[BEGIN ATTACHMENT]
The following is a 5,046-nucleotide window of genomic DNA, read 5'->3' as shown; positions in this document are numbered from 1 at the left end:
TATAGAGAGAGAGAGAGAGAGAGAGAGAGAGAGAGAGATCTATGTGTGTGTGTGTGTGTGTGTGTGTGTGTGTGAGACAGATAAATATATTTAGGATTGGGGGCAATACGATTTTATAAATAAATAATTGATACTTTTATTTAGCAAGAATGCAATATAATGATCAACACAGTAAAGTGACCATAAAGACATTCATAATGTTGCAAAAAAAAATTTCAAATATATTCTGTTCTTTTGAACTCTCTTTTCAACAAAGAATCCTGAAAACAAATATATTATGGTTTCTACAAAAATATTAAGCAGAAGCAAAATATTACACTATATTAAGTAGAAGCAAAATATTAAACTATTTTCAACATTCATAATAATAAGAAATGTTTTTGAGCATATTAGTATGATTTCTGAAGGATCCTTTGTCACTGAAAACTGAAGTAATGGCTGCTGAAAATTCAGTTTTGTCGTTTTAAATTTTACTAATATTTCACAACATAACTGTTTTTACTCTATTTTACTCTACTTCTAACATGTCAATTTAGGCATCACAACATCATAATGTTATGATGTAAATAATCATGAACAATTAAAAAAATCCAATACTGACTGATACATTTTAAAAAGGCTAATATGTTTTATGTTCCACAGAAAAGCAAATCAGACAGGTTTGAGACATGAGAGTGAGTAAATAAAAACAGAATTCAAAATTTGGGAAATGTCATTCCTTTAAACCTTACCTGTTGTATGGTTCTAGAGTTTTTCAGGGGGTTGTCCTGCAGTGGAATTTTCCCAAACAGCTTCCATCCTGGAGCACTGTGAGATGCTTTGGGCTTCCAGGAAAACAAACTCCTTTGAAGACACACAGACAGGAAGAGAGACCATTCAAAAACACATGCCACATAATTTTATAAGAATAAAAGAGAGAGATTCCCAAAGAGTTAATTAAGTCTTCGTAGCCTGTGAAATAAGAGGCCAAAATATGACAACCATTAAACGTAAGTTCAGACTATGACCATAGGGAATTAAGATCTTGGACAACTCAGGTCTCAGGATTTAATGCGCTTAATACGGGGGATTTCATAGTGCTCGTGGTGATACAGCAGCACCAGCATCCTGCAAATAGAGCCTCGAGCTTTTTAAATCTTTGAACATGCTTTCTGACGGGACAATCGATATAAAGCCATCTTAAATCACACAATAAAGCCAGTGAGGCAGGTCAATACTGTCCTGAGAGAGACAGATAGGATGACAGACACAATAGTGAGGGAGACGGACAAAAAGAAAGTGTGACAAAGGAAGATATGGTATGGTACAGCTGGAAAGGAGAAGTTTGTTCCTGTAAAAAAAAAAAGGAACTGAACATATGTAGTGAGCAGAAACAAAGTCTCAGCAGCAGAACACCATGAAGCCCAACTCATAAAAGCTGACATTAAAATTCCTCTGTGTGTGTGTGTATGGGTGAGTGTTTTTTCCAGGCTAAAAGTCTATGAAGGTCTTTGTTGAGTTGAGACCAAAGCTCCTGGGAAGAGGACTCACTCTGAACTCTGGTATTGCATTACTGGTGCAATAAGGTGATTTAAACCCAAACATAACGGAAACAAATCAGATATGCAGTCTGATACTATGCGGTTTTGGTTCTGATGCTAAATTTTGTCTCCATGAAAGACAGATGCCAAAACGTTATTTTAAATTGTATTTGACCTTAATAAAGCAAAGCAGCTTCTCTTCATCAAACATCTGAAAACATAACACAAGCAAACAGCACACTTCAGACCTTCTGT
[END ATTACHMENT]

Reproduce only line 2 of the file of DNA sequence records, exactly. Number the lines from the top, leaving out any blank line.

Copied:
TATAGAGAGAGAGAGAGAGAGAGAGAGAGAGAGAGAGATCTATGTGTGTGTGTGTGTGTGTGTGTGTGTGTGTGAGACAGATAAATATATTTAGGATTGGGGGCAATACGATTTTATAAATAAATAATTGATACTTTTATTTAGCAAGAATGCAATATAATGATCAACACAGTAAAGTGACCATAAAGACATTCATAATGTTGCAAAAAAAAATTTCAAATATATTCTGTTCTTTTGAACTCTCTTTTCAACAAAGAATCCTGAAAACAAATATATTATGGTTTCTACAAAAATATTAAGCAGAAGCAAAATATTACACTATATTAAGTAGAAGCAAAATATTAAACTATTTTCAACATTCATAATAATAAGAAATGTTTTTGAGCATATTAGTATGATTTCTGAAGGATCCTTTGTCACTGAAAACTGAAGTAATGGCTGCTGAAAATTCAGTTTTGTCGTTTTAAATTTTACTAATATTTCACAACATAACTGTTTTTACTCTATTTTACTCTACTTCTAACATGTCAATTTAGGCATCACAACATCATAATGTTATGATGTAAATAATCATGAACAATTAAAAAAATCCAATACTGACTGATACATTTTAAAAAGGCTAATATGTTTTATGTTCCACAGAAAAGCAAATCAGACAGGTTTGAGACATGAGAGTGAGTAAATAAAAACAGAATTCAAAATTTGGGAAATGTCATTCCTTTAAACCTTACCTGTTGTATGGTTCTAGAGTTTTTCAGGGGGTTGTCCTGCAGTGGAATTTTCCCAAACAGCTTCCATCCTGGAGCACTGTGAGATGCTTTGGGCTTCCAGGAAAACAAACTCCTTTGAAGACACACAGACAGGAAGAGAGACCATTCAAAAACACATGCCACATAATTTTATAAGAATAAAAGAGAGAGATTCCCAAAGAGTTAATTAAGTCTTCGTAGCCTGTGAAATAAGAGGCCAAAATATGACAACCATTAAACGTAAGTTCAGACTATGACCATAGGGAATTAAGATCTTGGACAACTCAGGTCTCAGGATTTAATGCGCTTAATACGGGGGATTTCATAGTGCTCGTGGTGATACAGCAGCACCAGCATCCTGCAAATAGAGCCTCGAGCTTTTTAAATCTTTGAACATGCTTTCTGACGGGACAATCGATATAAAGCCATCTTAAATCACACAATAAAGCCAGTGAGGCAGGTCAATACTGTCCTGAGAGAGACAGATAGGATGACAGACACAATAGTGAGGGAGACGGACAAAAAGAAAGTGTGACAAAGGAAGATATGGTATGGTACAGCTGGAAAGGAGAAGTTTGTTCCTGTAAAAAAAAAAAGGAACTGAACATATGTAGTGAGCAGAAACAAAGTCTCAGCAGCAGAACACCATGAAGCCCAACTCATAAAAGCTGACATTAAAATTCCTCTGTGTGTGTGTGTATGGGTGAGTGTTTTTTCCAGGCTAAAAGTCTATGAAGGTCTTTGTTGAGTTGAGACCAAAGCTCCTGGGAAGAGGACTCACTCTGAACTCTGGTATTGCATTACTGGTGCAATAAGGTGATTTAAACCCAAACATAACGGAAACAAATCAGATATGCAGTCTGATACTATGCGGTTTTGGTTCTGATGCTAAATTTTGTCTCCATGAAAGACAGATGCCAAAACGTTATTTTAAATTGTATTTGACCTTAATAAAGCAAAGCAGCTTCTCTTCATCAAACATCTGAAAACATAACACAAGCAAACAGCACACTTCAGACCTTCTGT